Achieve bigger yields through clever liquid nutrition

Tim Lamyman is a farmer who knows how to produce a yield. His 600ha farm in the Lincolnshire Wolds has been the stage for many record-breaking harvests and this year he was determined to get the highest possible yield from his OSR by using an in-depth nutrient programme from Bionature. By applying liquid nutrition to the crops at every stage of the growing cycle he was able to achieve a huge 6.2t/ha (on the standard 40% oil content). Here’s how he did it:

 

 

Bionature range NHK Delta, NHCa Delta, 1-4-All, Rainbow Wave, CalFlux, Tip Top
Drilled 17th August 2016
Field size 8.8ha
 Harvested  26th July  2017
Soil Red wold clay over chalk
Variety Django
Yield (6.1-6.2t/ha for 40% oil content)

 

“I’ve never seen pod size and density like it.”

“I’ve always prided myself on pushing yields further, but as a farmer it’s all about returns in the end. We used Bionature’s full range this year; Delta and 1–4-All then Rainbow Wave and CalFlux and also Tip Top to prolong the greening. I’ve never seen pod size and density like it, and that’s down to the CalFlux. The field’s so dense it’s been like combining a brick wall.”

Tim Lamyman, Lamyman Worlaby Farms

 

Harvest: 26th July 2017

After drilling the field back in August 2016, Tim Lamyman applied Bionature three times to help the crop establish before the winter. He went back over again in the spring and during flowering, so that by the time harvest approached, the 8.8ha field was growing exceptionally well, full of strong, long pods. In fact, the yield was looking so strong that it looked like it might even take the world record.

 

While July’s wet weather ultimately put paid to the record attempt, Tim’s final yield of 6.1-6.2t/ha (at standard 40% oil content) shows yet again how much more can be achieved through nutrition.

“Today’s been the culmination of more than a year’s work. We’ve been here every 6-8 weeks during the growing season with Tim looking specifically at nutrition. Once disease and weeds are taken out of the equation, nutrition is becoming the limiting factor, so we’re trying to satisfy the crop so it’s getting everything it should be from a nutritional point of view, from cotyledon stage through to the end. We’ve monitored through tissue analysis, soil sampling and leaf samples, so we know the underlying deficiencies and can address them. These crops are bred to do better than they’re currently doing, which is 1.5-2t per acre on average. Tim’s achieved more than 6 today, which just underlines the potential.”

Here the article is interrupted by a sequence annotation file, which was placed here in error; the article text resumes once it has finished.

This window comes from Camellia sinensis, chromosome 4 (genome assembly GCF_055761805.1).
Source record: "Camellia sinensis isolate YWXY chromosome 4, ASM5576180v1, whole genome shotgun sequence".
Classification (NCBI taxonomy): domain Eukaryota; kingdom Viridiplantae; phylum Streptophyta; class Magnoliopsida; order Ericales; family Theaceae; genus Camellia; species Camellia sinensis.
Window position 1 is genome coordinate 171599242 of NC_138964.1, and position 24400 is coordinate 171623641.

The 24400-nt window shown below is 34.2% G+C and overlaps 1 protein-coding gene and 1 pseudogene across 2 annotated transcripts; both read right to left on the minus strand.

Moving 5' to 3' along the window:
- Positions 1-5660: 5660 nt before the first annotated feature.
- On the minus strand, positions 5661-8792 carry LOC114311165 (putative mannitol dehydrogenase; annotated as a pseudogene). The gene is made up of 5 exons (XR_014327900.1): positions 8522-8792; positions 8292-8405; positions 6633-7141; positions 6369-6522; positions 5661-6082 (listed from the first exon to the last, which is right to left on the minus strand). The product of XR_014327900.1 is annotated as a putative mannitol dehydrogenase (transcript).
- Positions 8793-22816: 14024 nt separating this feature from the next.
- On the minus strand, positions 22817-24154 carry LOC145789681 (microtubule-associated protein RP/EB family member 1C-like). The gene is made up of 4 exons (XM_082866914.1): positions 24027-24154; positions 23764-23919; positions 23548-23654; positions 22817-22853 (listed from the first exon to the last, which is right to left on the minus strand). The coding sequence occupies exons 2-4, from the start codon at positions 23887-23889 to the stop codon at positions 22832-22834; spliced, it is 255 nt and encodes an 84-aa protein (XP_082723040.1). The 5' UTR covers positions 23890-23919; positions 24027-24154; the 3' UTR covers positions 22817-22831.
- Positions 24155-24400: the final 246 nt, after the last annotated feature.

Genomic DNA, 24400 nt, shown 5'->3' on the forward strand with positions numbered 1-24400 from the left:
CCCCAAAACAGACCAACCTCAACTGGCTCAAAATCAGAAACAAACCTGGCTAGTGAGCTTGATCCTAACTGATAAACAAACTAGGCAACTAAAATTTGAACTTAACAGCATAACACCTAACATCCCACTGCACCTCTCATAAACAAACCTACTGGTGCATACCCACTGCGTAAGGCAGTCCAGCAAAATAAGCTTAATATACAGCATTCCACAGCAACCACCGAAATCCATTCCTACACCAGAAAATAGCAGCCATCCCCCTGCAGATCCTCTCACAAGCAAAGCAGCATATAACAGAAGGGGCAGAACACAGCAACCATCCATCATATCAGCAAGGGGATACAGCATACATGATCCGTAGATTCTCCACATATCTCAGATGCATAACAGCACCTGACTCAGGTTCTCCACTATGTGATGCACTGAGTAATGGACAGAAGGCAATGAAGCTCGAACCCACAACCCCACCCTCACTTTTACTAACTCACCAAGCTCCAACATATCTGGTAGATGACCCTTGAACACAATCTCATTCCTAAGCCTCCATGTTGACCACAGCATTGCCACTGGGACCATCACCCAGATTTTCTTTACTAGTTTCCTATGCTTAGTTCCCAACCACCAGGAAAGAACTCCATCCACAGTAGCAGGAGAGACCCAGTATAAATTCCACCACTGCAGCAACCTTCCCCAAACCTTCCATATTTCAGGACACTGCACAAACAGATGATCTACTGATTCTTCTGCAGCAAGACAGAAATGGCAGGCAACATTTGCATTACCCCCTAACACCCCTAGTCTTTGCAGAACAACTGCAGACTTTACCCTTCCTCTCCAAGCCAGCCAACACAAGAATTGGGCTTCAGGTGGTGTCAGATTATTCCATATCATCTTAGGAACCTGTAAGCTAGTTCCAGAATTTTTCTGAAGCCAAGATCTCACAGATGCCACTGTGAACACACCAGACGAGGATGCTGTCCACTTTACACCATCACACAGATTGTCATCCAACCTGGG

Simon Shaw, agronomist at Farmacy PLC

Bionature products full

 

Lamyman Worlaby Farm’s Bionature programme

“It’s phenomenal what can be achieved just by feeding these crops. The secret to success on Tim Lamyman’s farm was using the full range of Bionature products. By going on early with the Delta and 1-4-All, then at flowering with Rainbow Wave and CalFlux, the OSR had all the liquid nutrition it needed at every stage in the growing cycle.”

Mark Carter, Bionature UK

 

OSR programme

Autumn

Early application is essential. At the cotyledon stage, we went on with 2.5l/h of Delta. We repeat that two-and-a-half weeks later. Then, depending on the size of the crop and how it’s going, we may go on with another 2.5l/h in another two weeks. Applying Delta Ca or K in the weeks after emergence, along with an insecticide, helps larger, fibrous root structures develop and promotes cytokinin growth. With Delta you go into winter with your ground covered and green, while the crop has:

  • Stronger rooting
  • Increased biomass
  • More green leaf area
  • Resilient against stresses

 

Spring

Depending on the weather, get on in late February with another 2.5l/h of Delta once the plant is growing again, then in the spring go on with your Rainbow Wave, to boost boron and molybdenum to help trace elements. At flowering, you’ll go on with a couple of applications of CalFlux to give the crop:

  • Improved pod formation
  • Longer, stronger, greener pods

Application amounts will vary according to the weather (if in doubt, speak to your agronomist).

 

See the full Farmers Weekly write up here